The historical views of this battle fall into three great phases, both in the East and especially in the West. Western historians, beginning with the Mozarabic Chronicle of 754, stressed the macrohistorical impact of the battle, as did the Continuations of Fredegar. This became a claim that Charles had literally saved Christianity, as Gibbon and his generation of historians agreed that the Battle of Tours was unquestionably decisive in world history.
Modern historians have essentially fallen into two camps on the issue. The first camp essentially agrees with Gibbon, and the other argues that the Battle has been massively overstated, turned from a raid in force to an invasion, and from a mere annoyance to the Caliph to a shattering defeat that helped end the Islamic Expansion Era. It is essential however, to note that within the first group, those who agree the Battle was of macrohistorical importance, there are a number of historians who take a more moderate and nuanced approach to supporting the battle's importance, rather than the more dramatic rhetoric of Gibbon. The best example of this school is William E. Watson, who does believe the battle has such importance, as will be specifically discussed below, but analyzes it militarily, culturally and politically, rather than seeing it as a classic "Muslim versus Christian" confrontation.
In the East, Arab histories followed a similar path. First, the battle was regarded as a disastrous defeat, then it faded essentially from Arab histories, leading to a modern dispute which regards it as either a secondary loss to the great defeat of the Second Siege of Constantinople or a part of a series of great macrohistorical defeats which together brought about the fall of the first Caliphate. Essentially, many modern Muslim scholars argue that the first Caliphate was a jihadist state which could not withstand an end to its constant expansion. With the Byzantines and Franks both successfully blocking further expansion, internal social troubles came to a head, starting with the Great Berber Revolt of 740, and ending with the Battle of the Zab, and the destruction of the Umayyad Caliphate.
In Western history
The first wave of real "modern" historians, especially scholars on Rome and the medieval period, such as Edward Gibbon, contended that had Charles fallen, the Umayyad Caliphate would have easily conquered a divided Europe. Gibbon famously observed:
A victorious line of march had been prolonged above a thousand miles from the rock of Gibraltar to the banks of the Loire; the repetition of an equal space would have carried the Saracens to the confines of Poland and the Highlands of Scotland; the Rhine is not more impassable than the Nile or Euphrates, and the Arabian fleet might have sailed without a naval combat into the mouth of the Thames. Perhaps the interpretation of the Koran would now be taught in the schools of Oxford, and her pulpits might demonstrate to a circumcised people the sanctity and truth of the revelation of Mahomet.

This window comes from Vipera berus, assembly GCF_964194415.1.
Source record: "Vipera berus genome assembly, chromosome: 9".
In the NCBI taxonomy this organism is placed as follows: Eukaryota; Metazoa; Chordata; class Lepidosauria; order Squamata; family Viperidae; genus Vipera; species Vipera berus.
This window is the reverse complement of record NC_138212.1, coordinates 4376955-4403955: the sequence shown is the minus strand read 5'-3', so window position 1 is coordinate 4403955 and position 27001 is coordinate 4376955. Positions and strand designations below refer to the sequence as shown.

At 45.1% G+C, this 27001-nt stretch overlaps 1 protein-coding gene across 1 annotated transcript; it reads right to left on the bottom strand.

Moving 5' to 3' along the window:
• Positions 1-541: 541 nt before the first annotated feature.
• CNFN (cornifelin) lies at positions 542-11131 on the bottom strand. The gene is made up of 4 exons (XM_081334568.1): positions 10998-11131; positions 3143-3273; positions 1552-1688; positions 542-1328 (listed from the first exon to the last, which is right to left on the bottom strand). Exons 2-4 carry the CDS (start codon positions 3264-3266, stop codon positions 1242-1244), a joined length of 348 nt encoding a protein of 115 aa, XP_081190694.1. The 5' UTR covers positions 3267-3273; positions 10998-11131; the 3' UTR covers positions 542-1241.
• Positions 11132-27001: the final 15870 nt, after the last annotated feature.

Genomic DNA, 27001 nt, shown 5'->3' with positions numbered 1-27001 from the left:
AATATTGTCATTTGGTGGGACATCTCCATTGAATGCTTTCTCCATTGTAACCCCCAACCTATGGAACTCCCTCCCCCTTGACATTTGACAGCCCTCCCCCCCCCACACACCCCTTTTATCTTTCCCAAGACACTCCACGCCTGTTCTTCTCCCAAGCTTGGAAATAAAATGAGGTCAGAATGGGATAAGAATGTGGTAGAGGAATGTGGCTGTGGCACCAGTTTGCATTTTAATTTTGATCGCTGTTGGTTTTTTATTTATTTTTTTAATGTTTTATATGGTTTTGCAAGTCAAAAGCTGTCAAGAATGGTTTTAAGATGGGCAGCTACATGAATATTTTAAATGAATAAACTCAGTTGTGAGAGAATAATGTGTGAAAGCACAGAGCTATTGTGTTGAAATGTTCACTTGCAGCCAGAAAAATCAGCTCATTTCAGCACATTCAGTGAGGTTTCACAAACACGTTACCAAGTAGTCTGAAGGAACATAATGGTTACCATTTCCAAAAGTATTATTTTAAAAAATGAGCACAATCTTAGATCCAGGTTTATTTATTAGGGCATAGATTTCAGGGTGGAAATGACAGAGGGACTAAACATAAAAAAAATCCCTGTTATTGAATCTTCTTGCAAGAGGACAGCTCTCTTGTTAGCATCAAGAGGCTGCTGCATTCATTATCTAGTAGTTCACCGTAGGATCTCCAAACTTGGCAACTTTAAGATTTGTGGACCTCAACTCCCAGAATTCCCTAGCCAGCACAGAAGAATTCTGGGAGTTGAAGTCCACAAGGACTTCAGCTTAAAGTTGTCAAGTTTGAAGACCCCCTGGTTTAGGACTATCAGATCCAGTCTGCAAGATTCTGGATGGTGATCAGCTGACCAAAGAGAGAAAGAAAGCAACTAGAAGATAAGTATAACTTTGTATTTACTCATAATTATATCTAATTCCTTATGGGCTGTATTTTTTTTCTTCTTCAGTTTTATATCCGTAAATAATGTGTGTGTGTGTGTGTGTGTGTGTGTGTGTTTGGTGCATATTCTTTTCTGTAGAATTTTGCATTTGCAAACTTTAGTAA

Nor was Gibbon alone in lavishing praise on Charles as the savior of Christiandom and western civilisation. H.G. Wells in his A Short History of the World said in Chapter XLV "The Development of Latin Christendom:"
The Moslim when they crossed the Pyrenees in 720 found this Frankish kingdom under the practical rule of Charles Martel, the Mayor of the Palace of a degenerate descendant of Clovis, and experienced the decisive defeat of Poitiers (732) at his hands. This Charles Martel was practically overlord of Europe north of the Alps from the Pyrenees to Hungary. He ruled over a multitude of subordinate lords speaking French-Latin, and High and Low German languages.
Gibbon was echoed a century later by the Belgian historian Godefroid Kurth, who wrote that the Battle of Poitiers "must ever remain one of the great events in the history of the world, as upon its issue depended whether Christian Civilisation should continue or Islam prevail throughout Europe."
German historians were especially ardent in their praise of Charles Martel; Schlegel speaks of this "mighty victory", and tells how "the arm of Charles Martel saved and delivered the Christian nations of the West from the deadly grasp of all-destroying Islam." Creasy quotes Leopold von Ranke's opinion that this period was:
One of the most important epochs in the history of the world, the commencement of the eighth century, when on the one side Mohammedanism threatened to overspread Italy and Gaul, and on the other the ancient idolatry of Saxony and Friesland once more forced its way across the Rhine. In this peril of Christian institutions, a youthful prince of Germanic race, Karl Martell, arose as their champion, maintained them with all the energy which the necessity for self-defence calls forth, and finally extended them into new regions.